Thumb arthritis can cause pain in the thumb joint and is the most common form of osteoarthritis that affects the hands. This pain may occur in the basal joint, where the fleshy part of your thumb meets your wrist and can make everyday tasks difficult. Find out more about the symptoms and causes of thumb joint arthritis, as well as how it is diagnosed and treated, by reading below.
Some of the most common symptoms of thumb arthritis are decreased grip strength, decreased range of motion, and swelling and pain that radiates throughout the hand and not just around the thumb. These symptoms can be especially irritating as they interfere with your ability to perform simple tasks like turning door knobs and opening jars.
Most cases of thumb arthritis occur due to aging, but it may also be caused by previous injuries to the joint. Thumb arthritis is a result of the cartilage between the bones deteriorating over time, creating a rougher surface. Without the smooth cushioning of cartilage, the bones grind together, creating friction and joint damage.
Some people are more prone to developing thumb arthritis, most notably:
To diagnose whether your joint pain is due to thumb arthritis, your doctor will perform a physical exam. You may be asked about your symptoms, and your doctor will look for swelling and lumps around the joint. He or she may also physically test the thumb by holding the basal joint while moving your thumb with some pressure against the wrist bone.
During this process, your doctor will be paying attention to whether this produces a grinding noise, gritty feeling, or pain, which may indicate that the cartilage has been eroded. X-rays may also be ordered to confirm the diagnosis, as they may display signs of thumb arthritis like bone spurs, worn-down cartilage, and loss of joint space.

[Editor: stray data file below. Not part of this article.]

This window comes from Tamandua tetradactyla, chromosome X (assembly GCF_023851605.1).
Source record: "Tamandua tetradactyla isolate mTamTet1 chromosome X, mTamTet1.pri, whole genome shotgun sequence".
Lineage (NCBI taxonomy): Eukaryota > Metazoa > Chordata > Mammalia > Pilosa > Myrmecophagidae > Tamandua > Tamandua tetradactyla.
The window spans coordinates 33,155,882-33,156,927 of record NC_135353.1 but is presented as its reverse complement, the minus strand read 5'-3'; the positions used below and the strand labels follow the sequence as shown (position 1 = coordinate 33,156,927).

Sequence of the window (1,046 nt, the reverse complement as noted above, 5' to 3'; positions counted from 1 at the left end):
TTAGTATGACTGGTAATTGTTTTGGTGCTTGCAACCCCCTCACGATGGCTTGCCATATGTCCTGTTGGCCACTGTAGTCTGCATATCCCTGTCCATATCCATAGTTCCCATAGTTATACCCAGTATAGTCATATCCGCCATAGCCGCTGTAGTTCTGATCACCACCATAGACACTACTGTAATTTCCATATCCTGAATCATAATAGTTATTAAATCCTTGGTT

There are a variety of treatment options available for treating thumb joint arthritis that varies based on the severity of your condition. Some of the simpler treatments include:
Exercises: A doctor or physical therapist may recommend a set of hand exercises to ease symptoms and improve your range of motion.
Medication: Over-the-counter medications and anti-inflammatories like ibuprofen and acetaminophen can temporarily ease thumb joint pain associated with arthritis, though they should always be used as directed by the label and after consulting your doctor or pharmacist. There are also prescription medications your doctor may suggest to manage your symptoms, including corticosteroid injections to the thumb joint that can help bring down any swelling and relieve pain.
Splints: Your doctor may also suggest a splint, known as a long opponens or a thumb spica splint, that is worn overnight and stabilizes the joint position while relieving any pressure or stress on it.
Surgery: If none of the above treatments provide adequate relief, there are surgical options to restore your thumb’s range of motion and strength, as well as relieve pain. The most common surgeries performed for thumb joint arthritis are a trapeziectomy, where a wrist bone involved in the thumb joint is removed; an osteotomy, where the bones of the joint are realigned to the correct position; a joint fusion, where the bones are fused to improve stability and reduce pain; and a joint replacement, where the joint is completely replaced with tendon grafts.
Thumb arthritis is a common ailment that comes with age, and while there is no cure, there are many diagnostic techniques and treatments available to effectively manage symptoms so that you may continue to lead a normal life. If you are experiencing symptoms like swelling or pain in the thumb joint, talk to your doctor so you may be properly diagnosed and receive a treatment plan that is right for you.